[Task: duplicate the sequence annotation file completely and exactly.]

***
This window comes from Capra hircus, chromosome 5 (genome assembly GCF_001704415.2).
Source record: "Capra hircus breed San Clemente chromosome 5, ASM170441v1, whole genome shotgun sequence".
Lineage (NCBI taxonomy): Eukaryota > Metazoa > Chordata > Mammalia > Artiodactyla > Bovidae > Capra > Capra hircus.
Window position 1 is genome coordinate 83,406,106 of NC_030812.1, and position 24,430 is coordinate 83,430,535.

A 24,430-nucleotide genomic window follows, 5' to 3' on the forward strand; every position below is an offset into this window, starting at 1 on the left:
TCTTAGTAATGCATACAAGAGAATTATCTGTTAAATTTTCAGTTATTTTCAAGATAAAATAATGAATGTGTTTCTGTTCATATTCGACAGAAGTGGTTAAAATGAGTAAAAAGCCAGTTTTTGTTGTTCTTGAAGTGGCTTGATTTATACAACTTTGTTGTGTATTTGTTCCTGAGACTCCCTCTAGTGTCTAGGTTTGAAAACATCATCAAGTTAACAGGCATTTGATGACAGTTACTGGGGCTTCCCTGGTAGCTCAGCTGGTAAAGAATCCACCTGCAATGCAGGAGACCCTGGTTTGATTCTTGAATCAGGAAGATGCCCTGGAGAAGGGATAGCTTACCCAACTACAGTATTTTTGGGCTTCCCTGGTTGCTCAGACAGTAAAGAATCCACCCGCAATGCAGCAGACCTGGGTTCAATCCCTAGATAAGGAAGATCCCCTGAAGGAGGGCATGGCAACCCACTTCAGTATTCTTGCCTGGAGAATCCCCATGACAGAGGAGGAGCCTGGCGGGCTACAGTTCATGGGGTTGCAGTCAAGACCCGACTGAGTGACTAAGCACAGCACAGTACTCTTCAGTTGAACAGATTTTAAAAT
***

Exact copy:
This window comes from Capra hircus, chromosome 5 (genome assembly GCF_001704415.2).
Source record: "Capra hircus breed San Clemente chromosome 5, ASM170441v1, whole genome shotgun sequence".
Lineage (NCBI taxonomy): Eukaryota > Metazoa > Chordata > Mammalia > Artiodactyla > Bovidae > Capra > Capra hircus.
Window position 1 is genome coordinate 83,406,106 of NC_030812.1, and position 24,430 is coordinate 83,430,535.

A 24,430-nucleotide genomic window follows, 5' to 3' on the forward strand; every position below is an offset into this window, starting at 1 on the left:
TCTTAGTAATGCATACAAGAGAATTATCTGTTAAATTTTCAGTTATTTTCAAGATAAAATAATGAATGTGTTTCTGTTCATATTCGACAGAAGTGGTTAAAATGAGTAAAAAGCCAGTTTTTGTTGTTCTTGAAGTGGCTTGATTTATACAACTTTGTTGTGTATTTGTTCCTGAGACTCCCTCTAGTGTCTAGGTTTGAAAACATCATCAAGTTAACAGGCATTTGATGACAGTTACTGGGGCTTCCCTGGTAGCTCAGCTGGTAAAGAATCCACCTGCAATGCAGGAGACCCTGGTTTGATTCTTGAATCAGGAAGATGCCCTGGAGAAGGGATAGCTTACCCAACTACAGTATTTTTGGGCTTCCCTGGTTGCTCAGACAGTAAAGAATCCACCCGCAATGCAGCAGACCTGGGTTCAATCCCTAGATAAGGAAGATCCCCTGAAGGAGGGCATGGCAACCCACTTCAGTATTCTTGCCTGGAGAATCCCCATGACAGAGGAGGAGCCTGGCGGGCTACAGTTCATGGGGTTGCAGTCAAGACCCGACTGAGTGACTAAGCACAGCACAGTACTCTTCAGTTGAACAGATTTTAAAAT